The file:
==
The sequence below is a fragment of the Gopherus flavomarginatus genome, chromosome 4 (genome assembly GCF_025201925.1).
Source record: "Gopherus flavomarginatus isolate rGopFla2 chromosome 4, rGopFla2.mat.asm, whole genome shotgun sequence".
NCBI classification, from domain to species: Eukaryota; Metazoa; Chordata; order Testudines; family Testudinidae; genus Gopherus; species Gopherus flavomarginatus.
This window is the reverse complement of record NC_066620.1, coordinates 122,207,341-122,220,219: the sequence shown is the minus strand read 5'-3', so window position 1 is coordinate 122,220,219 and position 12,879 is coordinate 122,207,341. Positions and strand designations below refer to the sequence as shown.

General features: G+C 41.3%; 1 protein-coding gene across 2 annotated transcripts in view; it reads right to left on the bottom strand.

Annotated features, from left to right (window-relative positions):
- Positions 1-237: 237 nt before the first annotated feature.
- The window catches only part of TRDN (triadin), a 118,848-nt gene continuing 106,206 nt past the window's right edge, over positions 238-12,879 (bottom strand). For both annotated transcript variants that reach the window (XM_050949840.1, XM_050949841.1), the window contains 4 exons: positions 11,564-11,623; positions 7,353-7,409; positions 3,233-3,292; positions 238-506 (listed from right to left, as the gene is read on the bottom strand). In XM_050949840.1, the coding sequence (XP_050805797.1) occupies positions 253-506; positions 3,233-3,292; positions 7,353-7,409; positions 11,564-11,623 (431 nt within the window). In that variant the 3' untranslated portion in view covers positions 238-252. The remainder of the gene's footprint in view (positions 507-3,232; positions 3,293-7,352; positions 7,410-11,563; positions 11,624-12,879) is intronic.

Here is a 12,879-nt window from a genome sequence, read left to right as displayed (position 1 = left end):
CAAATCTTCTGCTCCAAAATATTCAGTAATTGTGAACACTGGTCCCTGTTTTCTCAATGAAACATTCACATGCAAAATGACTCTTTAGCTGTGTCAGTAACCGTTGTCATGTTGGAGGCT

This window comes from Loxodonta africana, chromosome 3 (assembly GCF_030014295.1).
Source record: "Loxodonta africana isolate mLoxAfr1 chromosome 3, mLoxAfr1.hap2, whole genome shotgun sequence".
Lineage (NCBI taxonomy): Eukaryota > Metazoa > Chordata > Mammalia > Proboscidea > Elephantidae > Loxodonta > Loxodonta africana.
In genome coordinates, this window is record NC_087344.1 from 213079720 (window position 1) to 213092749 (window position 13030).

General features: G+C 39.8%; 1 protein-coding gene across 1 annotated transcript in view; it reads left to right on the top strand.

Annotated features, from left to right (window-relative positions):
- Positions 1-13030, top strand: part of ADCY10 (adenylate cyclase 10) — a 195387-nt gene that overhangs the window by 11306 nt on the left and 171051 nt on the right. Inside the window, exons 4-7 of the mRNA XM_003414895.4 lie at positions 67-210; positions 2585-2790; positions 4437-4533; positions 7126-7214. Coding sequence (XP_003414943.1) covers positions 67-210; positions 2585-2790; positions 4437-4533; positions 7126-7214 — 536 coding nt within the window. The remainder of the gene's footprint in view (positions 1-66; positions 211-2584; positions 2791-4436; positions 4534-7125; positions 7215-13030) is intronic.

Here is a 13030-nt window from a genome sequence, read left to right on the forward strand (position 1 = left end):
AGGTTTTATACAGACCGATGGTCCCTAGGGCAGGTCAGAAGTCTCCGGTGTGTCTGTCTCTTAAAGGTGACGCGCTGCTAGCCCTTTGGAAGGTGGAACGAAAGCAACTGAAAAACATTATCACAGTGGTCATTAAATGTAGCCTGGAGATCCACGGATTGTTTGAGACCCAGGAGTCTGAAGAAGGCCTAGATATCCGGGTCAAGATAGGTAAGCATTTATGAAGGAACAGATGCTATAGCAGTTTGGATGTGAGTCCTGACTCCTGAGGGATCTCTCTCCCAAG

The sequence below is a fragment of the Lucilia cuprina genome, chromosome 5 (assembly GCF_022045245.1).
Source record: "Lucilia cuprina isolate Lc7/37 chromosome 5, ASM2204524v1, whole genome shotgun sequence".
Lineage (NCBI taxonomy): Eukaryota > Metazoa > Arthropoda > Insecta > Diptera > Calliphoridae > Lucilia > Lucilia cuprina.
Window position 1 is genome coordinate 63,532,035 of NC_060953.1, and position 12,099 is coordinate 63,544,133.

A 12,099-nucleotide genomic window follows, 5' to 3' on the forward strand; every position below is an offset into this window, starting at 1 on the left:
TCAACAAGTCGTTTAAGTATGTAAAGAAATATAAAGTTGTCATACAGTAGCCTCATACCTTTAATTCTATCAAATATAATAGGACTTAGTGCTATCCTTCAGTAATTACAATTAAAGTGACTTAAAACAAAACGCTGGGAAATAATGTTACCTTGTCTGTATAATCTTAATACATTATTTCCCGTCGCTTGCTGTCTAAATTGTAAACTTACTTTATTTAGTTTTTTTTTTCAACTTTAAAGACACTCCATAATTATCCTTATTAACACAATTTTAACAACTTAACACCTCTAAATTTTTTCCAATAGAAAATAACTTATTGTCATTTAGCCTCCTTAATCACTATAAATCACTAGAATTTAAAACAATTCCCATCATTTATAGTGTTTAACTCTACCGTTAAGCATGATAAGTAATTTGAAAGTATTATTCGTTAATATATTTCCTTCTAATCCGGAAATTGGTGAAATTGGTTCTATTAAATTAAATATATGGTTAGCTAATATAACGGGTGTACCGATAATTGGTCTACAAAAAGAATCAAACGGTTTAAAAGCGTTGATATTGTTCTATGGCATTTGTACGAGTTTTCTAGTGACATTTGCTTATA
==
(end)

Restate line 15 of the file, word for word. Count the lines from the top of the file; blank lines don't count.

General features: G+C 39.8%; 1 protein-coding gene across 1 annotated transcript in view; it reads left to right on the top strand.